The Seoul subway system is probably the world's most extensive and because of recently installed platform screen doors--the only subway to do so--one of the safest. With this change, the number of those who have committed suicide by jumping in front of an on-coming train has declined dramatically. Suicides of those jumping into the Han River, however, have increased, with most taking place at the Mapo Bridge. In an effort to change the negative image of the bridge, colorful pictures and life-affirming words can be seen posted around the bridge to dissuade future suicides.
Culture of Life column of the Peace Weekly once again reports on this
suicide problem in Korea, suggesting that several causal factors may be
responsible for the increase: the rapid change to an industrialized
society, the difficult experience during the IMF period, and the
advancing age of the population.
The column notes that in
2010 there were 15,566 suicides, an increase of 19 percent from the
previous year, and three times the average of the OECD countries. One
person's death by suicide affects, the
columnist says, at least 6 people. And for every suicide the conjecture
is that 10 times that number have attempted suicide, and
10 times the number of attempted suicides have considered suicide. She
comes up with an overall figure
of about 5 percent of the population that have been directly or
indirectly affected by the problem.
New York City there are 5.5 suicides per 100,000 people, in London 9,
18.2, Tokyo 23, and in Seoul 26. What are we to make of these numbers? she asks. Why is New
York City so low? She believes that because of the 9/11 terror attack,
New Yorkers have become more sensitive to the needs of fellow citizens
this concern has spread throughout the city. And the city government has
also helped by setting up a city-wide aid system.
In Korea the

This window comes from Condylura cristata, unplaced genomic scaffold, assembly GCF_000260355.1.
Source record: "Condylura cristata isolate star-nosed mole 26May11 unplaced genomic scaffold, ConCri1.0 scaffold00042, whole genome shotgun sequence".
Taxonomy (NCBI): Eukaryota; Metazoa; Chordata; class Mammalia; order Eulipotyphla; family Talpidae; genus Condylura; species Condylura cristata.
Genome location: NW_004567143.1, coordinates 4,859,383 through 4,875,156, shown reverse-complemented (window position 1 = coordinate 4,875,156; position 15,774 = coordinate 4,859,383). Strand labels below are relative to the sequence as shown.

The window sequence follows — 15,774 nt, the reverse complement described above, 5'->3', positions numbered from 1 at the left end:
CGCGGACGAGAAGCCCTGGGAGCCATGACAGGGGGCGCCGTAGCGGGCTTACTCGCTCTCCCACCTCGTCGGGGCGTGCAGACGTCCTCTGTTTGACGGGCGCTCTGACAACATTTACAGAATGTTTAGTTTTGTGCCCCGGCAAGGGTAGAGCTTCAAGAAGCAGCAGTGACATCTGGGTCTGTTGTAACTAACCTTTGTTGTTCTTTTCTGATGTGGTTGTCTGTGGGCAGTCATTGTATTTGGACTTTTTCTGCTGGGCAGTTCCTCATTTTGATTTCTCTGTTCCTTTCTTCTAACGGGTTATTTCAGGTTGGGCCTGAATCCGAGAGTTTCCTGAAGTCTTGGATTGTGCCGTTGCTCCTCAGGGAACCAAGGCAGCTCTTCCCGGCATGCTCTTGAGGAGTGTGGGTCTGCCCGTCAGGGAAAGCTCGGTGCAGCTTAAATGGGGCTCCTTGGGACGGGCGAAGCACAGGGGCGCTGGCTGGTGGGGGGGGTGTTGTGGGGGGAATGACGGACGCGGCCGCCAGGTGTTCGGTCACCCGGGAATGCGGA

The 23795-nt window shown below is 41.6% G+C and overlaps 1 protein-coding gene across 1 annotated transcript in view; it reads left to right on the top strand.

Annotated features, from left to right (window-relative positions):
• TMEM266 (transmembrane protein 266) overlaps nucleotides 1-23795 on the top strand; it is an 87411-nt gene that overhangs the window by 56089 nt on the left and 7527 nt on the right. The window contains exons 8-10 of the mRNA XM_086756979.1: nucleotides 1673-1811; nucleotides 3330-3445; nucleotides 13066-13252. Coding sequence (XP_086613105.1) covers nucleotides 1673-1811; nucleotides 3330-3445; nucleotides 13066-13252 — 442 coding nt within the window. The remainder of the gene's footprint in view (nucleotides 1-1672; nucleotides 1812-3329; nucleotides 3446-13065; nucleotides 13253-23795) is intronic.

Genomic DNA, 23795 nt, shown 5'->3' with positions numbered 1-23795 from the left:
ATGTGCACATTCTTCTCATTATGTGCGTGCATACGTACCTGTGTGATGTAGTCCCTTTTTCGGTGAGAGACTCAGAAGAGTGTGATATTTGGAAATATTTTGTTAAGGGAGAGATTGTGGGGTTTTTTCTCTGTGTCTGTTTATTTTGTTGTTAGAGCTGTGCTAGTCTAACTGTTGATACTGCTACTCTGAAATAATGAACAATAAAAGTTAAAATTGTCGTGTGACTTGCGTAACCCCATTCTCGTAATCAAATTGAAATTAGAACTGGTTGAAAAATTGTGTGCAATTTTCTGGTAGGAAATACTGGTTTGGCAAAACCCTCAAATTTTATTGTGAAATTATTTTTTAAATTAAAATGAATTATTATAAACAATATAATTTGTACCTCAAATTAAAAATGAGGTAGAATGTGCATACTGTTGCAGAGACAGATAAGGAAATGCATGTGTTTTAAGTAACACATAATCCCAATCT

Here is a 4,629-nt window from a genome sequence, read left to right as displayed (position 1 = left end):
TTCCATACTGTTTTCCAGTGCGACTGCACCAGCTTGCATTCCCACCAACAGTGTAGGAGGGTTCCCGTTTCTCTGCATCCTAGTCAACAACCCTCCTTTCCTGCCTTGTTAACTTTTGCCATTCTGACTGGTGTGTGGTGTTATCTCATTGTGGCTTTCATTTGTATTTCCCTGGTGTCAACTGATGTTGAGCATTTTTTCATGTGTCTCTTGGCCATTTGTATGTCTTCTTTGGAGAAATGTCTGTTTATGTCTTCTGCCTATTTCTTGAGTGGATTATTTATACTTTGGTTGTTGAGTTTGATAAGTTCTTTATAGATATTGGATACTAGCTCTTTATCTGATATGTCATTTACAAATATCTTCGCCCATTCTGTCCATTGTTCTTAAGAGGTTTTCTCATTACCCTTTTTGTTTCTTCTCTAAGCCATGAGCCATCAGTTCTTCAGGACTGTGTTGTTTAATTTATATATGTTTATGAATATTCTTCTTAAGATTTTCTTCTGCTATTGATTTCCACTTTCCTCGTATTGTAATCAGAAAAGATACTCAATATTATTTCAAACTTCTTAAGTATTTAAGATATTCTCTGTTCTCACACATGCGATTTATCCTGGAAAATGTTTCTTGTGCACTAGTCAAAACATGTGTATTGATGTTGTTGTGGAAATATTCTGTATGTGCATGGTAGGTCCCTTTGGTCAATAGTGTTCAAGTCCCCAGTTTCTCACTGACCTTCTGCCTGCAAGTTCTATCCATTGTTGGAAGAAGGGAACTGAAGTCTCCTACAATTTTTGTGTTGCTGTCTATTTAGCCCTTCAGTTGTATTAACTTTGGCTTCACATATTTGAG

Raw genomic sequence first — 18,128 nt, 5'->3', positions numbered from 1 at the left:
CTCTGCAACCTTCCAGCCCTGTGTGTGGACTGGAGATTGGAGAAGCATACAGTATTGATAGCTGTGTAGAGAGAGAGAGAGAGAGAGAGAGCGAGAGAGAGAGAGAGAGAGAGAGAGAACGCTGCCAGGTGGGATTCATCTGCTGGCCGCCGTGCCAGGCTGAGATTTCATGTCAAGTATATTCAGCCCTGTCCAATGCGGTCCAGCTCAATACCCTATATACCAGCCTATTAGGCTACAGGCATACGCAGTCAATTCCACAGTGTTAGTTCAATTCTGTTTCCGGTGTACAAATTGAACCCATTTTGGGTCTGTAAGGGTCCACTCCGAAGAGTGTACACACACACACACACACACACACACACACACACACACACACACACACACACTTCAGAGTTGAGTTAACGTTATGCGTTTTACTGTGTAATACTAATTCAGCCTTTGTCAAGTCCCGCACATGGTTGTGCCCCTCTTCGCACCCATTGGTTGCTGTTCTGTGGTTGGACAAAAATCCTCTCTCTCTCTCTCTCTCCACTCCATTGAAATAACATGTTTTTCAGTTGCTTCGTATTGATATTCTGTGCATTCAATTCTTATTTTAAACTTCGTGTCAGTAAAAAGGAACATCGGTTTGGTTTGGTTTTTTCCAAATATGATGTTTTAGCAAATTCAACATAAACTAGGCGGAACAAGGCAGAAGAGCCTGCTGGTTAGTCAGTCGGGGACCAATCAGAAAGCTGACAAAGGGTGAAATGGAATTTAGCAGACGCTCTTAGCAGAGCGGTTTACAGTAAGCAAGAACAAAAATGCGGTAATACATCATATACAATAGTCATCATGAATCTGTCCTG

older the person the more likely the suicide. For those over seventy,
the rate of suicides per 100,000 is over 100. In all age categories, the
men have a higher suicide rate than the women, except for men in their
twenties, where it's the same as it is for the women. The reasons
generally given for the country's high suicide rates are many, but
usually include the increasing divorce rate, childless marriages, the
number of those living alone in the country, the lack of family time
together, and an insensitivity for those unable to thrive in our
competitive society, because of age or lack of skills.
columnist believes the main reasons for suicides are 'being alone',
being out of work, the loss of a loved one, a mental trauma, dependence
on alcohol, and despondency--perhaps the most important factor
contributing to the high rate of suicides. Many with serious diseases
are also vulnerable to suicidal thoughts when a feeling of helplessness
may be needed to prevent suicides, the columnist suggests, may be no
more complicated than for each of us to become more compassionate, more
sensitive and empathetic to the suffering experienced by many in our
society. When these problems arise we need to provide opportunities for
those who are struggling by offering them ongoing assistance until they can help
themselves. And the mass media should do their part by publicizing the
available programs, such as the Gatekeeper program, which intends to
make us more sensitive to those who are struggling to make it in our society. But
even without these worthwhile programs, we must remember that all of us
have a mission to further the culture of life and to bring hope to
those who have lost it.